Written byMichael Bergin
Chris Unthank, the director of digital systems for Larson Studios, was in a panic this past December.
The company he works for, a California-based postproduction studio, had apparently been hacked. Files containing the company’s work were being held hostage by a criminal known as TheDarkOverlord.
Among the property stolen was 10 episodes of the new season of Netflix’s show “Orange is the New Black.” Unthank found all of the studio’s data stolen and deleted, and the hackers demanded payment via bitcoin in exchange for the data’s safe return.
“Once I was able to look at our server, my hands started shaking, and I almost threw up,” Unthank told Variety in an interview.
TheDarkOverlord demanded 50 bitcoin, roughly $50,000, to not leak the unaired episodes of the Netflix series. After conferring with federal law enforcement, studio President Rick Larson and his wife and business partner Jill Larson negotiated with hackers and acquiesced to paying the ransom.
Nevertheless, the hackers decided to leak the stolen episodes onto the popular torrent website The Pirate Bay this past April.
In the digital age, this scheme has turned a basic form of extortion into a worthwhile endeavor for criminals. The scheme has had an unprecedentedly strong effect on media and entertainment companies — those working with music, movies, television and video games — in the form of intellectual property theft cases coupled with hacking and potent malware.
Whether it’s hijacked IP addresses or stolen data files, it’s easier to hold something hostage if it’s purely digital in nature. When this occurs at media companies, the fallout often turns messy, with tough decisions to be made by people outside of the IT shop.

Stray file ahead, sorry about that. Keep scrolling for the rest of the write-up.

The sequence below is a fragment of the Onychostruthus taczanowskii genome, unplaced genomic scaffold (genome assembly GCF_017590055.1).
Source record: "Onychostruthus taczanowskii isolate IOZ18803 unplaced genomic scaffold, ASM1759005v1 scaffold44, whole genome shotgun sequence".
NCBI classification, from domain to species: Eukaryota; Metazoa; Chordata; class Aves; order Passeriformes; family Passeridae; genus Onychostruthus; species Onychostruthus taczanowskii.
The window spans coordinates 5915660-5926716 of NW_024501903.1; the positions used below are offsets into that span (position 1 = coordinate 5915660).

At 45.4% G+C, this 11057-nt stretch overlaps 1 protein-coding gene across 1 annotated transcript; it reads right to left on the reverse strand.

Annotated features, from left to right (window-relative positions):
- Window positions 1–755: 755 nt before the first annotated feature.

“Unfortunately it is increasing, in not just the game space but across the board,” said James Gatto, partner at Sheppard, Mullin, Richter & Hampton LLP and co-team leader of the firm’s teams for the Digital Media Industry and Social Media and Games Industry teams.
Beyond the Larson Studios hack, there have been several other major extortion incidents this year. Earlier this month, files from the video game Cyberpunk 2077, were stolen and held for ransom. CD Projekt Red, the company which is producing the game, refused to negotiate.
TheDarkOverlord group has also leaked episodes from ABC Network’s new series “Steve Harvey’s Funderdome” as well as threatening to release many more.
Digital media companies are no different than any other sector when it comes to IT: Their entire operation is spread over a wide array of endpoints, and security has not been top of mind when it comes to protecting assets.
“There’s a lot of issues with teams working online now, there are just so many more access points for people to be able to get into code repositories,” said Matthew Cook, co-founder of Panopticon Laboratories. “All it takes is one insecure machine, and of course, with more and more people using contractors and people bringing in their own devices it’s harder and harder to secure the perimeter of the network.”
In the Larson Studios case, hackers came across a computer running Windows 7 and found their easy opening to break in, according to Variety.
Security companies are emerging to cater specifically to the media industry, while others are being approached by an unprecedented number of new media clients. Cook, an expert in online banking fraud, repurposed his past experience and founded Panopticon to help protect online video game publishers.